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Keyword: ponderosa pine forest

Soil organic matter in a ponderosa pine forest with varying seasons and intervals of prescribed burn

Documents and Media Posted on: October 03, 2018
Prescribed burning is used to reduce fuel loads and return ponderosa pine forests of the Western U.S. to their historical structure and function. The impact of prescribed burning on soil is dependent on fire severity which is largely managed by burning in the fall or the spring; frequency of fire will also regulate long-term fire impacts.Document Type: Other Documents

Effects of selection harvest and prescribed fire on the soil nitrogen status of ponderosa pine forests

Documents and Media Posted on: October 03, 2018
One hundred years of timber harvest and reduced fire frequency have resulted in the conversion of once open stands of ponderosa pine (Pinus ponderosa) forests to dense forests dominated by Douglas-fir (Pseudotsuga menziesii). Selection harvest and harvest with prescribed fire have been identified as possible tools to restore ponderosa pine stands to presettlement stand structures.Document Type: Other Documents

The legacy of a severe wildfire on stream nitrogen and carbon in headwater catchments

Publications Posted on: September 25, 2018
Large, high-severity wildfires alter the physical and biological conditions that determine how catchments retain and release nutrients and regulate streamwater quality. The short-term water quality impacts of severe wildfire are often dramatic, but the longer-term responses may better reflect terrestrial and aquatic ecosystem recovery.

Spatial distribution of ponderosa pine seedlings along environmental gradients within burned areas in the Black Hills, South Dakota

Publications Posted on: May 12, 2016
In 2000, the Jasper fire in the Black Hills, SD, created a mosaic of burned and unburned patches of different sizes within the contiguous ponderosa pine forest. To study the spatial regeneration of ponderosa pine seedlings and the ecological gradients existing between burned and unburned areas two years after fire, we used a transect approach.

Density of large snags and logs in northern Arizona mixed-conifer and ponderosa pine forests

Publications Posted on: October 07, 2015
Large snags and logs provide important biological legacies and resources for native wildlife, yet data on populations of large snags and logs and factors influencing those populations are sparse. We monitored populations of large snags and logs in mixed-conifer and ponderosa pine (Pinus ponderosa) forests in northern Arizona from 1997 through 2012.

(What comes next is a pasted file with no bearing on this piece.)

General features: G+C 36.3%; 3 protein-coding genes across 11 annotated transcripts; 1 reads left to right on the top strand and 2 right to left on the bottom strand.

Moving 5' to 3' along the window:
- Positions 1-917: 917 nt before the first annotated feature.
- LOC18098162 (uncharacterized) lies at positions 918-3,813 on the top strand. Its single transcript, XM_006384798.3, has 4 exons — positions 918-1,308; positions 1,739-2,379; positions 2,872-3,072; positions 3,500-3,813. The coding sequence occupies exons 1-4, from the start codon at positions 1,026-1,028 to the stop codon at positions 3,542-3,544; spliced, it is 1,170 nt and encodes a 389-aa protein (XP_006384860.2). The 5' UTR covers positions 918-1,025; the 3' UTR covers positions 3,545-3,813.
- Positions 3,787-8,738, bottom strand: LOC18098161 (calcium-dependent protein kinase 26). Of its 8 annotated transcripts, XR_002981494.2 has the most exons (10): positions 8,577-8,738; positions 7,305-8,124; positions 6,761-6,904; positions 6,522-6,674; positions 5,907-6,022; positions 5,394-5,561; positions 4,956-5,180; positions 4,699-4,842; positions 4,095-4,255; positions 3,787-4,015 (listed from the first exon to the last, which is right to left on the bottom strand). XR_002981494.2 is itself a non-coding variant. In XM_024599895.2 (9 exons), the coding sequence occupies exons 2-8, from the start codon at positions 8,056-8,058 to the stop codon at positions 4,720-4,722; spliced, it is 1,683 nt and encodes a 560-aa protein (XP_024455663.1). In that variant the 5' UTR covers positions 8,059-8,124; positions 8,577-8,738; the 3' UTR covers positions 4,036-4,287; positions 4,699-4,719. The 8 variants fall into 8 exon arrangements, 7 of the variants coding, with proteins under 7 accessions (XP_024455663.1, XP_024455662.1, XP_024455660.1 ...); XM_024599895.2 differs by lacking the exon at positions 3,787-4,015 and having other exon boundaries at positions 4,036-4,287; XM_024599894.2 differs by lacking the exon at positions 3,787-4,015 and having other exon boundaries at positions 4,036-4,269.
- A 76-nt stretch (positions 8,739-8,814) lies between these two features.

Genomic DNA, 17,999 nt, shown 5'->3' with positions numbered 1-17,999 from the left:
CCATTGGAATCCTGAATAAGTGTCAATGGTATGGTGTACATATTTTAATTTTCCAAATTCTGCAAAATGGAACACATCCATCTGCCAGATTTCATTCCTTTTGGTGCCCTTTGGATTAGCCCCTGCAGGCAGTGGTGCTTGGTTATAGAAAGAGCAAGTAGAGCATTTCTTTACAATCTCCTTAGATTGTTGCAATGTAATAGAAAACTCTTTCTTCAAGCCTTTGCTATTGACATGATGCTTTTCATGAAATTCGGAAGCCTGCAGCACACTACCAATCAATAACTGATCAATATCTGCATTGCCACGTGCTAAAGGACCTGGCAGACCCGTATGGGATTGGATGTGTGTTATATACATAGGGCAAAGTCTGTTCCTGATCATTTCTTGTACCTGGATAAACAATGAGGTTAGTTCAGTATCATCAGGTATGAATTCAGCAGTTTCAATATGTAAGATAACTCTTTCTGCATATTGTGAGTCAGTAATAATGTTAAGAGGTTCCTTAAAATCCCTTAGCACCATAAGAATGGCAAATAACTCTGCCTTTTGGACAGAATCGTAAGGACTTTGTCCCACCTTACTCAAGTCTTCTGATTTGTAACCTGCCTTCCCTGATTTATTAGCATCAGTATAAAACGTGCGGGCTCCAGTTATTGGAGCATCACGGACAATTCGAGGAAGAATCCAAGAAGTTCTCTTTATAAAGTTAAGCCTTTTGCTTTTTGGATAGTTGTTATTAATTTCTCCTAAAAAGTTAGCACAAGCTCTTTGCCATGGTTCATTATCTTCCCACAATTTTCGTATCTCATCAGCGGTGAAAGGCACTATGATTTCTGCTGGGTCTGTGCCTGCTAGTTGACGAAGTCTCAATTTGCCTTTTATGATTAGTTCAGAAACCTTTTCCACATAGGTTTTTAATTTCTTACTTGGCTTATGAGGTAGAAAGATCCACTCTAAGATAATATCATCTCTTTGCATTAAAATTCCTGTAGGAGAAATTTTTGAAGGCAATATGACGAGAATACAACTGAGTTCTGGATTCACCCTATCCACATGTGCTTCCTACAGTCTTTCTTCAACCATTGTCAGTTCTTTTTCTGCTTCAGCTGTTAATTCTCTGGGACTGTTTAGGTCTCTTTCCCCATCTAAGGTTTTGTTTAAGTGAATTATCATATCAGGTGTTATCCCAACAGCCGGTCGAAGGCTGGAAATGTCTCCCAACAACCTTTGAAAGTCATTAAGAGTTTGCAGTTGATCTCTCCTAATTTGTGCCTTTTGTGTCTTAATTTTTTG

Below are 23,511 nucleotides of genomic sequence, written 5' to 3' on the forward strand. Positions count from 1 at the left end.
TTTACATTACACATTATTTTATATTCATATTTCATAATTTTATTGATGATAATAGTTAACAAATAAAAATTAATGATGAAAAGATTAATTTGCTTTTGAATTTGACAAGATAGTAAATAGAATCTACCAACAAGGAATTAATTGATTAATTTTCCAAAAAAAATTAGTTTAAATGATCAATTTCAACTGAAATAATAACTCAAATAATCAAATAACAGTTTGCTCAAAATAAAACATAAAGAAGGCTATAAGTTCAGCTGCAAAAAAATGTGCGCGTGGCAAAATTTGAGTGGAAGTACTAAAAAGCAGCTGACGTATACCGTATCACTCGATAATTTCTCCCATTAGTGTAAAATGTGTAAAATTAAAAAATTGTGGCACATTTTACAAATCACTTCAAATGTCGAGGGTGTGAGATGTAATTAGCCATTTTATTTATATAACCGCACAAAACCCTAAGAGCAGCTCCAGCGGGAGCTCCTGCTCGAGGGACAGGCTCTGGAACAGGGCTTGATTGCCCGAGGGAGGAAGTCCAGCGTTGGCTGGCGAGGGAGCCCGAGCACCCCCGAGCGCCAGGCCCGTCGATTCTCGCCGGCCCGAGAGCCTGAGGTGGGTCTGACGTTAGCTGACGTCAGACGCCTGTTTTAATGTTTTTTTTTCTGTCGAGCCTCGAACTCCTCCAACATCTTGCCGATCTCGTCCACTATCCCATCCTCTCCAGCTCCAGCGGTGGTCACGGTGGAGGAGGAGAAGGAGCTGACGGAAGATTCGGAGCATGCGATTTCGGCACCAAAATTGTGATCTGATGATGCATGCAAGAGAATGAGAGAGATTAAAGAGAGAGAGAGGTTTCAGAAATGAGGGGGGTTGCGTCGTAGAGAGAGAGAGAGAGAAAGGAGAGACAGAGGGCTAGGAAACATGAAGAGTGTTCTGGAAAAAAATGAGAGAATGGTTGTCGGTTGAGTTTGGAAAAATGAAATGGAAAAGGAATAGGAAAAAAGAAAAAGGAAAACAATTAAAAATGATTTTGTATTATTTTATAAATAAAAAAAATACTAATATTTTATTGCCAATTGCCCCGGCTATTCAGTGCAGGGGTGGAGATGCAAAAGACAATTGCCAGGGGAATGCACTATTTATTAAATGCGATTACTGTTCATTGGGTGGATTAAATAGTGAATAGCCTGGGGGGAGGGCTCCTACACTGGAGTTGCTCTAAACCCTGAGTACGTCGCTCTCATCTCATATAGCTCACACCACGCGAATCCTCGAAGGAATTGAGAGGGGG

Rapid increase in log populations in drought-stressed mixed-conifer and ponderosa pine forests in northern Arizona

Publications Posted on: May 08, 2012
Down logs provide important ecosystem services in forests and affect surface fuel loads and fire behavior. Amounts and kinds of logs are influenced by factors such as forest type, disturbance regime, forest man-agement, and climate.

Snowpack dynamics in an opening and a thinned stand in a ponderosa pine forest

Publications Posted on: September 13, 2010
Snow that accumulates in high-elevation forested watersheds is an important source of water for downstream municipalities, industries, and agricultural activities. Streamflow and water storage impoundments in the drier regions of the western United States depend on snowmelt.

Coarse woody debris assay in northern Arizona mixed-conifer and ponderosa pine forests

Publications Posted on: June 11, 2010
Coarse woody debris (CWD) provides important ecosystem services in forests and affects fire behavior, yet information on amounts and types of CWD typically is limited. To provide such information, we sampled logs and stumps in mixed-conifer and ponderosa pine (Pinus ponderosa) forests in north-central Arizona. Spatial variability was prominent for all CWD parameters.

Flammulated, boreal, and great gray owls in the United States: A technical conservation assessment

Publications Posted on: October 09, 2007
Flammulated (Otus flammeolus), boreal (Aegolius funereus), and great gray (Strix nebulosa) owls occur over a broad portion of North America and each is designated as a "sensitive species" in four or more USDA Forest Service regions.


Publications Posted on: September 26, 2007
This publication displays and interprets changes in a managed ponderosa pine forest in western Montana based on a series of repeat photographs taken between 1909 and 1997 at 13 camera points.